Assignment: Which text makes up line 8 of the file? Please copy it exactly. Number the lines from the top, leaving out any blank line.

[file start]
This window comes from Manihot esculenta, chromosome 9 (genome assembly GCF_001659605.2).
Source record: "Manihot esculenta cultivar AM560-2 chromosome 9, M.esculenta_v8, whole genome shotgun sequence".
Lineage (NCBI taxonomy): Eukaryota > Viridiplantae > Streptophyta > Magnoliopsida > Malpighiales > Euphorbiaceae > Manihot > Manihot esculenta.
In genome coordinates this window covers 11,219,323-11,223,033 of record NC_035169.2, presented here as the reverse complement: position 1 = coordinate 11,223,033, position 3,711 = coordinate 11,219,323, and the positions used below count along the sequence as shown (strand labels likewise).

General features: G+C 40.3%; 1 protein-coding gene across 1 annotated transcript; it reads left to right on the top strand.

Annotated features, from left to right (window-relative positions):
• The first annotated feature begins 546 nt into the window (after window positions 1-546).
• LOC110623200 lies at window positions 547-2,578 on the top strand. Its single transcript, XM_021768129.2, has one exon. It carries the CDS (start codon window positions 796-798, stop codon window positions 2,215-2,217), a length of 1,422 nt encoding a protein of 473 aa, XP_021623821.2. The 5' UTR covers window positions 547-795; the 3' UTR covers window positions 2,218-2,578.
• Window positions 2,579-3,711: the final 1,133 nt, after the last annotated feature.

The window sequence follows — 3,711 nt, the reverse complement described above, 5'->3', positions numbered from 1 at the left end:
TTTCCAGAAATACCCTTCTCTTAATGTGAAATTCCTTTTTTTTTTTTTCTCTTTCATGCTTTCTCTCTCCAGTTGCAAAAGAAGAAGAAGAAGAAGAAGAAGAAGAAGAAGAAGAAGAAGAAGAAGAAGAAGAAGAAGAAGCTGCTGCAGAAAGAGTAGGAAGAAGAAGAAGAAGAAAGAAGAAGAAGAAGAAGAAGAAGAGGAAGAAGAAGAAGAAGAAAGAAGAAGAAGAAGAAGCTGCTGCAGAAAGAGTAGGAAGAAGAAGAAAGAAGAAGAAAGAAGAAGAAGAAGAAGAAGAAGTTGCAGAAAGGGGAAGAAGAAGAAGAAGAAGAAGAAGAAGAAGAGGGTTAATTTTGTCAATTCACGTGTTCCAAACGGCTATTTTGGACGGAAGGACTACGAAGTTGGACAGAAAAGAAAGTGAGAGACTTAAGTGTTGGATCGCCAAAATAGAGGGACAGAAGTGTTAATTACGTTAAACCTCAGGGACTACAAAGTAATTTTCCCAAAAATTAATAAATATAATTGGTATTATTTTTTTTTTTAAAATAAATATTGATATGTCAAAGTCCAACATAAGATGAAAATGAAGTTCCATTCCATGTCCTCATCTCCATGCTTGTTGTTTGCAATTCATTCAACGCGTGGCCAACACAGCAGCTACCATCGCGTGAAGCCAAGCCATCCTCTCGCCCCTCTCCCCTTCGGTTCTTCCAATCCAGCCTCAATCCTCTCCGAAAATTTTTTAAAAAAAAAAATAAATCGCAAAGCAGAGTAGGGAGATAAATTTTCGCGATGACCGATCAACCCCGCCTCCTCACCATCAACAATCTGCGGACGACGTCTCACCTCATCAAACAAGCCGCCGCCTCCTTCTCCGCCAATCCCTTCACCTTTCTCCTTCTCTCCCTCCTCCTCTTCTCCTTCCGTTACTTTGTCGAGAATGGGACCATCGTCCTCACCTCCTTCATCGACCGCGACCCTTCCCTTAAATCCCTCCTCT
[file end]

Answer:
• LOC110623200 lies at window positions 547-2,578 on the top strand. Its single transcript, XM_021768129.2, has one exon. It carries the CDS (start codon window positions 796-798, stop codon window positions 2,215-2,217), a length of 1,422 nt encoding a protein of 473 aa, XP_021623821.2. The 5' UTR covers window positions 547-795; the 3' UTR covers window positions 2,218-2,578.